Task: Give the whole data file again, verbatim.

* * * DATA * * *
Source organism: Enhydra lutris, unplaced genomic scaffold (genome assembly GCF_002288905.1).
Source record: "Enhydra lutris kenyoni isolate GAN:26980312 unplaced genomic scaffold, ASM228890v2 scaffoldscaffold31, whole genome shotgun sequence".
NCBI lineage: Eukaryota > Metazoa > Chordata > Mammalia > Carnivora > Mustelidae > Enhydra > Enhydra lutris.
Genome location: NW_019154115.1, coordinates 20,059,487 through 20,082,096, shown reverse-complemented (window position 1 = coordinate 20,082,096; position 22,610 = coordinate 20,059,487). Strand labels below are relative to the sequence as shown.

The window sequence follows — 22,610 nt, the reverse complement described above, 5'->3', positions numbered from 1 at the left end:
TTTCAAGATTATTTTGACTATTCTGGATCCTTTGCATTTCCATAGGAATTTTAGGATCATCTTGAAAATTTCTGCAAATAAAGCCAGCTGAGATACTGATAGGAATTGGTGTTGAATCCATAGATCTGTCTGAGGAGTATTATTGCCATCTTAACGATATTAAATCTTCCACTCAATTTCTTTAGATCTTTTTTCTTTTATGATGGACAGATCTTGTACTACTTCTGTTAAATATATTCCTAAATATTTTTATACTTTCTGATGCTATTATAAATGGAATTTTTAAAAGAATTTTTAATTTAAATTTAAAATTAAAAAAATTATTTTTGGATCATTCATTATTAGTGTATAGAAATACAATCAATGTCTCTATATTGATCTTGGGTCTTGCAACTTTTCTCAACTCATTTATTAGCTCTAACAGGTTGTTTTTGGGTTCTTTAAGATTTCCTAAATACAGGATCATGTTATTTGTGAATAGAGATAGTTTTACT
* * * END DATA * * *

Source organism: Enhydra lutris, unplaced genomic scaffold (genome assembly GCF_002288905.1).
Source record: "Enhydra lutris kenyoni isolate GAN:26980312 unplaced genomic scaffold, ASM228890v2 scaffoldscaffold31, whole genome shotgun sequence".
NCBI lineage: Eukaryota > Metazoa > Chordata > Mammalia > Carnivora > Mustelidae > Enhydra > Enhydra lutris.
Genome location: NW_019154115.1, coordinates 20,059,487 through 20,082,096, shown reverse-complemented (window position 1 = coordinate 20,082,096; position 22,610 = coordinate 20,059,487). Strand labels below are relative to the sequence as shown.

The window sequence follows — 22,610 nt, the reverse complement described above, 5'->3', positions numbered from 1 at the left end:
TTTCAAGATTATTTTGACTATTCTGGATCCTTTGCATTTCCATAGGAATTTTAGGATCATCTTGAAAATTTCTGCAAATAAAGCCAGCTGAGATACTGATAGGAATTGGTGTTGAATCCATAGATCTGTCTGAGGAGTATTATTGCCATCTTAACGATATTAAATCTTCCACTCAATTTCTTTAGATCTTTTTTCTTTTATGATGGACAGATCTTGTACTACTTCTGTTAAATATATTCCTAAATATTTTTATACTTTCTGATGCTATTATAAATGGAATTTTTAAAAGAATTTTTAATTTAAATTTAAAATTAAAAAAATTATTTTTGGATCATTCATTATTAGTGTATAGAAATACAATCAATGTCTCTATATTGATCTTGGGTCTTGCAACTTTTCTCAACTCATTTATTAGCTCTAACAGGTTGTTTTTGGGTTCTTTAAGATTTCCTAAATACAGGATCATGTTATTTGTGAATAGAGATAGTTTTACT